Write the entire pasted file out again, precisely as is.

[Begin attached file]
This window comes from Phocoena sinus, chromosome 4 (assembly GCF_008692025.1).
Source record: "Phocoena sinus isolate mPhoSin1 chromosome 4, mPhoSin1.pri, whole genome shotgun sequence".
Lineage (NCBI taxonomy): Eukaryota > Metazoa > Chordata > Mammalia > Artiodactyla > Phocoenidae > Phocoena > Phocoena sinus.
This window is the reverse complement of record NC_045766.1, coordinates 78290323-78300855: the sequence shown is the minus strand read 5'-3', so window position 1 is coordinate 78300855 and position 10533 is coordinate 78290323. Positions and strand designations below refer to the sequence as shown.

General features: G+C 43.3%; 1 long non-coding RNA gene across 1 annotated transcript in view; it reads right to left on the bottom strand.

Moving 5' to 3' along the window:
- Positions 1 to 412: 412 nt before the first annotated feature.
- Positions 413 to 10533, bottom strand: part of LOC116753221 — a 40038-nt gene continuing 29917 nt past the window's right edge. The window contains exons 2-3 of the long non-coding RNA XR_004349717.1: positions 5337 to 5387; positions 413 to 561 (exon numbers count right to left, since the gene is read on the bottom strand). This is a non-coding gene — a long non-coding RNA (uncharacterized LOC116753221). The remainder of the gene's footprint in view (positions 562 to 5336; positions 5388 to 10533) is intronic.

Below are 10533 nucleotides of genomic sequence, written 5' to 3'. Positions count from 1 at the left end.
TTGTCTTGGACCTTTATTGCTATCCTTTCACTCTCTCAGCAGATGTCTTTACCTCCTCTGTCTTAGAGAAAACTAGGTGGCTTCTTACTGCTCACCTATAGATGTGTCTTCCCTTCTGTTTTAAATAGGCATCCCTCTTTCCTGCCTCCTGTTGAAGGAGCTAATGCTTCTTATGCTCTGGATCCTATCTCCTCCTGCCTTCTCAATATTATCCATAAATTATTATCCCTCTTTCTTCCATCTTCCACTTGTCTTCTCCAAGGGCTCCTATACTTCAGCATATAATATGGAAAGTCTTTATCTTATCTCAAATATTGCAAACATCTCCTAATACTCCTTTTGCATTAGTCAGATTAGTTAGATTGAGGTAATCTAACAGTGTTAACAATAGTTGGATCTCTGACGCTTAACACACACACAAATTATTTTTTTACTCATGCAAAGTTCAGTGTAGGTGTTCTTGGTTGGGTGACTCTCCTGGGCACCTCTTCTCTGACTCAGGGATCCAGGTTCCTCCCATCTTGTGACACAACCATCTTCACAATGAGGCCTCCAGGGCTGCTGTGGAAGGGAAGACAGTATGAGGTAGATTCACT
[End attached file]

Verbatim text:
This window comes from Phocoena sinus, chromosome 4 (assembly GCF_008692025.1).
Source record: "Phocoena sinus isolate mPhoSin1 chromosome 4, mPhoSin1.pri, whole genome shotgun sequence".
Lineage (NCBI taxonomy): Eukaryota > Metazoa > Chordata > Mammalia > Artiodactyla > Phocoenidae > Phocoena > Phocoena sinus.
This window is the reverse complement of record NC_045766.1, coordinates 78290323-78300855: the sequence shown is the minus strand read 5'-3', so window position 1 is coordinate 78300855 and position 10533 is coordinate 78290323. Positions and strand designations below refer to the sequence as shown.

General features: G+C 43.3%; 1 long non-coding RNA gene across 1 annotated transcript in view; it reads right to left on the bottom strand.

Moving 5' to 3' along the window:
- Positions 1 to 412: 412 nt before the first annotated feature.
- Positions 413 to 10533, bottom strand: part of LOC116753221 — a 40038-nt gene continuing 29917 nt past the window's right edge. The window contains exons 2-3 of the long non-coding RNA XR_004349717.1: positions 5337 to 5387; positions 413 to 561 (exon numbers count right to left, since the gene is read on the bottom strand). This is a non-coding gene — a long non-coding RNA (uncharacterized LOC116753221). The remainder of the gene's footprint in view (positions 562 to 5336; positions 5388 to 10533) is intronic.

Below are 10533 nucleotides of genomic sequence, written 5' to 3'. Positions count from 1 at the left end.
TTGTCTTGGACCTTTATTGCTATCCTTTCACTCTCTCAGCAGATGTCTTTACCTCCTCTGTCTTAGAGAAAACTAGGTGGCTTCTTACTGCTCACCTATAGATGTGTCTTCCCTTCTGTTTTAAATAGGCATCCCTCTTTCCTGCCTCCTGTTGAAGGAGCTAATGCTTCTTATGCTCTGGATCCTATCTCCTCCTGCCTTCTCAATATTATCCATAAATTATTATCCCTCTTTCTTCCATCTTCCACTTGTCTTCTCCAAGGGCTCCTATACTTCAGCATATAATATGGAAAGTCTTTATCTTATCTCAAATATTGCAAACATCTCCTAATACTCCTTTTGCATTAGTCAGATTAGTTAGATTGAGGTAATCTAACAGTGTTAACAATAGTTGGATCTCTGACGCTTAACACACACACAAATTATTTTTTTACTCATGCAAAGTTCAGTGTAGGTGTTCTTGGTTGGGTGACTCTCCTGGGCACCTCTTCTCTGACTCAGGGATCCAGGTTCCTCCCATCTTGTGACACAACCATCTTCACAATGAGGCCTCCAGGGCTGCTGTGGAAGGGAAGACAGTATGAGGTAGATTCACT